The Renewable Energy Policy Network for the 21st Century (REN21) on Tuesday, June 6, 2017 published its Renewables 2017 Global Status Report (GSR), regarded as the most comprehensive annual overview of the state of renewable energy.
Additions in installed renewable power capacity set new records in 2016, with 161 gigawatts (GW) installed, increasing total global capacity by almost 9% over 2015, to nearly 2,017 GW. Solar Photovoltaic (PV) accounted for around 47% of the capacity added, followed by wind power at 34% and hydropower at 15.5%.
Renewables are becoming the least cost option. Recent deals in Denmark, Egypt, India, Mexico, Peru and the United Arab Emirates saw renewable electricity being delivered at $0.05 per kilowatt-hour or less. This is well below equivalent costs for fossil fuel and nuclear generating capacity in each of these countries. Winners of two recent auctions for offshore wind in Germany have done so relying only on the wholesale price of power without the need for government support, demonstrating that renewables can be the least cost option.
The inherent need for “baseload” is a myth. Integrating large shares of variable renewable generation can be done without fossil fuel and nuclear “baseload” with sufficient flexibility in the power system – through grid interconnections, sector coupling and enabling technologies such as ICT, storage systems electric vehicles and heat pumps. This sort of flexibility not only balances variable generation, it also optimises the system and reduces generation costs overall. It comes as no surprise, therefore that the number of countries successfully managing peaks approaching or exceeding 100% electricity generation from renewable sources are on the rise. In 2016, Denmark and Germany, for example, successfully managed peaks of renewables electricity of 140% and 86.3%, respectively.
Global energy-related CO2 emissions from fossil fuels and industry remained stable for a third year in a row despite a 3% growth in the global economy and an increased demand for energy. This can be attributed primarily to the decline of coal, but also to the growth in renewable energy capacity and to improvements in energy efficiency.
Other positive trends include:
- Innovations and breakthroughs in storage technology will increasingly provide additional flexibility to the power system. In 2016, approximately 0.8 GW of new advanced energy storage capacity became operational, bringing the year-end total to an estimated 6.4 GW.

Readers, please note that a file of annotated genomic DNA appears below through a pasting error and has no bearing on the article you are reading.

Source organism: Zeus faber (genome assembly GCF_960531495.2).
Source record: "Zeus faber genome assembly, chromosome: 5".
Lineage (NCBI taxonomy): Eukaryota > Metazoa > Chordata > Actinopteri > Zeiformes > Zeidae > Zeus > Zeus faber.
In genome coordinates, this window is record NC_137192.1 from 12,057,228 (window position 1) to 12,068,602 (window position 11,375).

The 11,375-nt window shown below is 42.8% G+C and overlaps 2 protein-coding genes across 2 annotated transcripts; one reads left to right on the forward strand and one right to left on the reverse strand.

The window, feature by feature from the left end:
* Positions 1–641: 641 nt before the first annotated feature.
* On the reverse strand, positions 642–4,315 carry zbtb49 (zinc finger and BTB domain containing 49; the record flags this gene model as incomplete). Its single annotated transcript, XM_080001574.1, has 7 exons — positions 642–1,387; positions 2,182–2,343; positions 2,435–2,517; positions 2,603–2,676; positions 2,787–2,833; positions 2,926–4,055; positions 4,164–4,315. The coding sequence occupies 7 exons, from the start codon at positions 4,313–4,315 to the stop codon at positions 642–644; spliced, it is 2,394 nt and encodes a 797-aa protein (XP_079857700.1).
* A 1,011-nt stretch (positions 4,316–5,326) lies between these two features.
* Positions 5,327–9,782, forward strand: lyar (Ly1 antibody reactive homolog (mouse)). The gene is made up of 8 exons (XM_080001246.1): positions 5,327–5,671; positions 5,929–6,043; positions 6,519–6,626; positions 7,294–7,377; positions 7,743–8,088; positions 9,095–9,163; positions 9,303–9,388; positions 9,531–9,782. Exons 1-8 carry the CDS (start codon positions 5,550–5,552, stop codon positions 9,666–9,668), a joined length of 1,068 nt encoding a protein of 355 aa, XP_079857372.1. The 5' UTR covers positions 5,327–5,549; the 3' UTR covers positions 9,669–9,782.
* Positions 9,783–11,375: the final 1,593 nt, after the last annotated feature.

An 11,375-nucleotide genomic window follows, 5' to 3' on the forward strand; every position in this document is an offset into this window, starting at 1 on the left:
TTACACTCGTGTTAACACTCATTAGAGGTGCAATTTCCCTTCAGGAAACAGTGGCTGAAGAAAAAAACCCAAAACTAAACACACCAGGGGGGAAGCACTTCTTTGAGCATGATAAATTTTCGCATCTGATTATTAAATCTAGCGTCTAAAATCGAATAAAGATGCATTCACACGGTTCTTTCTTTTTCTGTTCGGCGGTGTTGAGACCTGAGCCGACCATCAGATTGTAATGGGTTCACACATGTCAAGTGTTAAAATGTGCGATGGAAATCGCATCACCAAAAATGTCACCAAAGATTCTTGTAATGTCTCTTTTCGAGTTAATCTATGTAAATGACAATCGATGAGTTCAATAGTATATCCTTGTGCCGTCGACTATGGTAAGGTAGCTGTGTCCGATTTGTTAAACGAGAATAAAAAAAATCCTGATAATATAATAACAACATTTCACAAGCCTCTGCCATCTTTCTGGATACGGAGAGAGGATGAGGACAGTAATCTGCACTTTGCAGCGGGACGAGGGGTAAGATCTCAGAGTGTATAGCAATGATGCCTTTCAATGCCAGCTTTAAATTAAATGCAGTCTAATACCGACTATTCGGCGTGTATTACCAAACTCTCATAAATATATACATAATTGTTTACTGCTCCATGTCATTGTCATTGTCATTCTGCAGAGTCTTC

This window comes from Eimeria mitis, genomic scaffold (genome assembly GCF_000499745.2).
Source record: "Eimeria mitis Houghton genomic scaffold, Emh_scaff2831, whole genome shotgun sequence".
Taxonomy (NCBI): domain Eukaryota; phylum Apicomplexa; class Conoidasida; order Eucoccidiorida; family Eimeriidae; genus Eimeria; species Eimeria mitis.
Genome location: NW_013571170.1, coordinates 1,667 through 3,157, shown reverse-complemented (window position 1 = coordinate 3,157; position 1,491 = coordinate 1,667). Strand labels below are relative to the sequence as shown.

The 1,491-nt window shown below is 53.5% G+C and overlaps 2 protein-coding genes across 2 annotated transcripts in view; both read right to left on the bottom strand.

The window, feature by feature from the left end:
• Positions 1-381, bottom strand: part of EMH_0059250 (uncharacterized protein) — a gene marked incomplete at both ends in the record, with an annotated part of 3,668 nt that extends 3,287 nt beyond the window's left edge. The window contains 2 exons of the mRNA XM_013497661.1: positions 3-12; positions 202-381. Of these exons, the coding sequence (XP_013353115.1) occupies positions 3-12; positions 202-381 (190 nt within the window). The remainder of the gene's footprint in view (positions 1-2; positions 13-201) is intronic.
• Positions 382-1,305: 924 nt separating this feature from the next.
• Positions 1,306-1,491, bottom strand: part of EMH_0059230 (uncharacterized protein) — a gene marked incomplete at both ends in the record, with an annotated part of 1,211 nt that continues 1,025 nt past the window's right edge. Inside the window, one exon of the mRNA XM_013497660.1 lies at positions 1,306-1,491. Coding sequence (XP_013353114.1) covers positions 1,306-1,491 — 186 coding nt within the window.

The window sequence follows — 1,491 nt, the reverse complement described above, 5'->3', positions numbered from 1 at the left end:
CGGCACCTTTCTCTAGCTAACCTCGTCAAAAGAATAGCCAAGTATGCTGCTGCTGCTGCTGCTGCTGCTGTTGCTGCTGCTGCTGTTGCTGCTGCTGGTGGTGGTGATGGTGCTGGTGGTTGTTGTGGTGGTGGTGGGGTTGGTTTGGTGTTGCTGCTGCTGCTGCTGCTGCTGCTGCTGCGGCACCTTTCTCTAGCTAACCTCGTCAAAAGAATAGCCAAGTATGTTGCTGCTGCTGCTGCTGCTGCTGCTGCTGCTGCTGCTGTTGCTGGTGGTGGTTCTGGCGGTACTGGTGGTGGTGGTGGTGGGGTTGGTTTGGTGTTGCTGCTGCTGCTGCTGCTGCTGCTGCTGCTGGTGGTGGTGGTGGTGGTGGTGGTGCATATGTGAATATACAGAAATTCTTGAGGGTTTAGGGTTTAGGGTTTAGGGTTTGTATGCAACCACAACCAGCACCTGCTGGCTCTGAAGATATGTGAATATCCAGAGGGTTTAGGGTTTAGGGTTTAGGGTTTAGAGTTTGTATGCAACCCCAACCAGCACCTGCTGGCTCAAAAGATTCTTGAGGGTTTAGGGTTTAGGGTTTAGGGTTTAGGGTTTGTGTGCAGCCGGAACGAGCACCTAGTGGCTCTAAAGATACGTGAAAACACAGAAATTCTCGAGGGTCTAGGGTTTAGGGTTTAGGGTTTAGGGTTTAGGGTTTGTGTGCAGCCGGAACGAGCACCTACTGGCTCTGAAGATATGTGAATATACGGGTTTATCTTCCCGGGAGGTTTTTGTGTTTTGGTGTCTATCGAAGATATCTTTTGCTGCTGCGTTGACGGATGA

- Markets for mini-grids and stand-alone systems are evolving rapidly and Pay-As-You-Go (PAYG) business models, supported by mobile technology, are exploding. In 2012, investments in PAYG solar companies amounted to only $3 million; by 2016 that figure had risen to $223 million (up from $158 million in 2015).
Arthouros Zervos, Chair of REN21, said, “The world is adding more renewable power capacity each year than it adds in new capacity from all fossil fuels combined. One of the most important findings of this year’s GSR, is that holistic, systemic approaches are key and should become the rule rather than the exception. As the share of renewables grows we will need investment in infrastructure as well as a comprehensive set of tools: integrated and interconnected transmission and distribution networks, measures to balance supply and demand, sector coupling (for example the integration of power and transport networks); and deployment of a wide range of enabling technologies.”
But the energy transition is not happening fast enough to achieve the goals of the Paris Agreement.
Investments are down. Although global investment in new renewable power and fuel capacity was roughly double that in fossil fuels, investments in new renewable energy installations were down 23% compared to 2015. Among developing and emerging market countries, renewable energy investment fell 30%, to $116.6 billion, while that of developed countries fell 14% to $125 billion. Investment continues to be heavily focused on wind and solar PV, however all renewable energy technologies need to be deployed in order to keep global warming well below 2C.
Transport, heating and cooling sectors continue to lag behind the power sector. The deployment of renewable technologies in the heating and cooling sector remains a challenge in light of the unique and distributed nature of this market. Renewables-based decarbonisation of the transport sector is not yet being seriously considered, or seen as a priority. Despite a significant expansion in the sales of electric vehicles, primarily due to the declining cost of battery technology, much more needs to be done to ensure sufficient infrastructure is in place and that they are powered by renewable electricity. While the shipping and aviation sectors present the greatest challenges, government policies or commercial disruption have not sufficiently stimulated the development of solutions.
Fossil fuel subsidies continue to impede progress. Globally, subsidies for fossil fuels and nuclear power continue to dramatically exceed those for renewable technologies. By the end of 2016 more than 50 countries had committed to phasing out fossil fuel subsidies, and some reforms have occurred, but not enough. In 2014 the ratio of fossil fuel subsidies to renewable energy subsidies was 4:1. For every $1 spent on renewables, governments spent $4 perpetuating our dependence on fossil fuels.
Christine Lins, Executive Secretary of REN21, explains: “The world is in a race against time. The single most important thing we could do to reduce CO2 emissions quickly and cost-effectively, is phase-out coal and speed up investments in energy efficiency and renewables. When China announced in January that it was cancelling more than 100 coal plants currently in development, they set an example for governments everywhere: change happens quickly when governments act –by establishing clear, long-term policy and financial signals and incentives.”